In November 1899 Michael was well-settled back into civilian life. After serving his initial seven years in the Army, in early 1897 he had returned to his family home and started work as a coal miner. In 1898 Michael and his parents lived in Ambler Street. And this was Michael’s address when, on 26 November 1898 at St Mary’s, he married 21-year-old woollen weaver Mary Ann Commons.7 Mary Ann was born on 21 October 1877, the daughter of coal miner James Commons and his wife Mary Elizabeth Warren.8 The newly married couple set up their married home in the New Scarboro’ area of Batley
But in November 1899 everything changed. Less than a year after their wedding, Private Michael Rush found himself once more back in the Army.9 The previous month saw the start of the 2nd Boer War. Michael, still on the Reserve List after his previous military service, was recalled and made his way to Bury to rejoin the Lancashire Fusiliers. From there he moved on to Chatham with his regiment to prepare for embarkation to South Africa.
On a cold, foggy 2 December morning, thousands of troops, Michael amongst them, poured into Southampton docks where three chartered ships awaited them. As the fog cleared and sunshine broke through, amidst cheering crowds the 2nd Lancashire Fusiliers set sail on board the troopship Norman.10 Arriving at Cape Town on the evening of 19 December 1899,11 they then transferred on to the Roslin Castle, headed for Durban to reinforce General Buller’s troops in Natal, docking there a couple of days before Christmas.12 Weeks later Michael was taking part in the Battle of Spion Kop.
This was a prominent 1,465m peak in the Natal Colony. On the night of 23 January 1900 the 2nd Battalion Lancashire Fusiliers were part of around 1,700 troops under the command of Major-General E. R. P. Woodgate.13 A Manchester Guardian reporter takes up the story of the fierce fighting of the 24 January:
If we could get on to the Southern crest of it [Spion Kop] we could probably push on to the northern end, once there we could open a flanking fire on the Boer lines which ran east and west. Spioenkop [sic], properly used was the key that would open the door of Ladysmith. Patrols had reported that there were only a few Boers on it.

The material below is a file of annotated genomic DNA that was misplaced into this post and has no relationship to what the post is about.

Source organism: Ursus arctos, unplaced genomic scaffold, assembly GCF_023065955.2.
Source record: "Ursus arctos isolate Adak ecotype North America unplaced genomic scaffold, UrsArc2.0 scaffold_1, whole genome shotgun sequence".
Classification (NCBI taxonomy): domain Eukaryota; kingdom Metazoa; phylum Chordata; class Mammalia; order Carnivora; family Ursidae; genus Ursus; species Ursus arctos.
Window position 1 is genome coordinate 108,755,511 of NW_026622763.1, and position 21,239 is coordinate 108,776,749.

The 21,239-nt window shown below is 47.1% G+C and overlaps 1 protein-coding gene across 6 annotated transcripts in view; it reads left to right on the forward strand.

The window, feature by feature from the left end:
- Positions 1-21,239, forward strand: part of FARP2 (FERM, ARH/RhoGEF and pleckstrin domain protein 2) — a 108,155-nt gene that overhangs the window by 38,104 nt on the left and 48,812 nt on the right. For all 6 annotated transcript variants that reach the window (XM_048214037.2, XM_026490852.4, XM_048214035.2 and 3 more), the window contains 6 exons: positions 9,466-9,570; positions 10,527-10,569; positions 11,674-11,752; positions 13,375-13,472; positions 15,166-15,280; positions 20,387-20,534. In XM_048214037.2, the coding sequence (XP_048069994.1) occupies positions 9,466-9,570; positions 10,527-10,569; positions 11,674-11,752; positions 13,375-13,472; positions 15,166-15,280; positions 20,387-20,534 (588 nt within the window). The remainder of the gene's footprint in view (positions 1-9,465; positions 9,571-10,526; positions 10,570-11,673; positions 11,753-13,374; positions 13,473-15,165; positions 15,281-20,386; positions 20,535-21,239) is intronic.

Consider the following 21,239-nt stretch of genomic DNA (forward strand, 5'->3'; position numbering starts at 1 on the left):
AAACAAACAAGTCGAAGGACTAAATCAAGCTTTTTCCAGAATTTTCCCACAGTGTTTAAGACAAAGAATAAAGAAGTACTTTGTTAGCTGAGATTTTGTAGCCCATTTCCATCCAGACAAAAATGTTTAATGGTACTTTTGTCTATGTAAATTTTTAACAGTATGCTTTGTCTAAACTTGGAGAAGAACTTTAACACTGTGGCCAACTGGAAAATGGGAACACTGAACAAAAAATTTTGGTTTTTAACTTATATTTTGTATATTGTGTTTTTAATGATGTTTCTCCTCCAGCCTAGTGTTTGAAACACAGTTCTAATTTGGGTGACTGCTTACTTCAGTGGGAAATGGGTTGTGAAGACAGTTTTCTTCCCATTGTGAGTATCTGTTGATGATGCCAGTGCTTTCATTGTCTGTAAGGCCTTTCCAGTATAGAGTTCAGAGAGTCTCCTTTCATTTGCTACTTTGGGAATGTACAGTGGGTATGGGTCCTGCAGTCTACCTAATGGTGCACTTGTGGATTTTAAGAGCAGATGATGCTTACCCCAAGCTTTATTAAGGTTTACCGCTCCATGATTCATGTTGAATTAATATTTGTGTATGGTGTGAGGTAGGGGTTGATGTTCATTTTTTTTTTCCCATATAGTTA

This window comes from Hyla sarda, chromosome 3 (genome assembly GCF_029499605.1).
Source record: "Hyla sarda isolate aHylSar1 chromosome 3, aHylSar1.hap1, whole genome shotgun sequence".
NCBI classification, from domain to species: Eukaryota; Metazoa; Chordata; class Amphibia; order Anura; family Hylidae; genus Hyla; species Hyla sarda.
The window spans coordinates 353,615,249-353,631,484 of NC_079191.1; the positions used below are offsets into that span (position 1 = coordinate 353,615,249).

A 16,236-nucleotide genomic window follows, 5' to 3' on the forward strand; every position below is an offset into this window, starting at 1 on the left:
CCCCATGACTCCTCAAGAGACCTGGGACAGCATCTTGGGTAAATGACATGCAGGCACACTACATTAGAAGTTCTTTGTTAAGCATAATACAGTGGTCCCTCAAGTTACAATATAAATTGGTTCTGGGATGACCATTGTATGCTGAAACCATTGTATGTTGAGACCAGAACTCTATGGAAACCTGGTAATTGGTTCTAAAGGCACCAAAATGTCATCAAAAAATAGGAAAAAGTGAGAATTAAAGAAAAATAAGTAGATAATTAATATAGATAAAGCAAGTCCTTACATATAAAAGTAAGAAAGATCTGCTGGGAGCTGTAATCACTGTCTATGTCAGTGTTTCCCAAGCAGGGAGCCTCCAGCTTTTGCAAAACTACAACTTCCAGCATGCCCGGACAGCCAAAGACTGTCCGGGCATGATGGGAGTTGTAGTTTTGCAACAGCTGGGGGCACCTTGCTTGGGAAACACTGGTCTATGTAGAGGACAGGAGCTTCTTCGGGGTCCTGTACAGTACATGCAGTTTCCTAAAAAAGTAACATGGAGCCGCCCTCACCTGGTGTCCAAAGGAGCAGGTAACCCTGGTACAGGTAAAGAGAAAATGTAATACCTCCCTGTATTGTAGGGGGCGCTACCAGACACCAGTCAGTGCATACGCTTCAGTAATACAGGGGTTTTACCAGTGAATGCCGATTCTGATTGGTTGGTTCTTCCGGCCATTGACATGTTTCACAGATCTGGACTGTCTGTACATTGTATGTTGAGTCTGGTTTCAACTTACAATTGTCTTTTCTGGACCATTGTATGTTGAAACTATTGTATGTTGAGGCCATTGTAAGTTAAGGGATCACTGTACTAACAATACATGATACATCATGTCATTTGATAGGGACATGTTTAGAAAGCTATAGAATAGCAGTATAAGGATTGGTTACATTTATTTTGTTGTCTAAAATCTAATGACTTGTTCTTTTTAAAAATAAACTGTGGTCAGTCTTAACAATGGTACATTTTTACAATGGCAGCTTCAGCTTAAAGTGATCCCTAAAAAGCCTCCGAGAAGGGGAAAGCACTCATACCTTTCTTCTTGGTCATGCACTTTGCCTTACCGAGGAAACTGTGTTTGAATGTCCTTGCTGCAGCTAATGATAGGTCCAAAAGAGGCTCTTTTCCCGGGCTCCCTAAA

Soon after dusk on Tuesday a party set out to make a night attack on the hill. There were Thorneycrofts’ Mounted Infantry, the Lancashire Fusiliers, the Lancashire Regiment, two companies of the South Lancashire Regiment and a company of Engineers. General Woodgate Commanded. It was a hand-and-knee march up the southern face – a climb over smooth rock and grass. It was slow.
The crest was not reached until dawn. When dawn came the party found that it was in the clouds. It could see nothing but the plateau – 400 yards across – on which it stood. Trenches were made but it was difficult to determine the right place for them. The Boers were invisible. At last the mist lifted. The curtain rose upon the performance of a tragedy. The Boers – need I say, on another ridge of Spionkop? – began to fire heavily, and our men seemed to have no sufficient protection in the trenches. The space was small; they were crowded together.
I will describe the scene as I saw it from below. I shall always have it in my memory – that acre of massacre, that complete shambles, at the top of a rich green gully, with cool granite walls (a way fit to lead to heaven), which reached up the western flank of the mountain.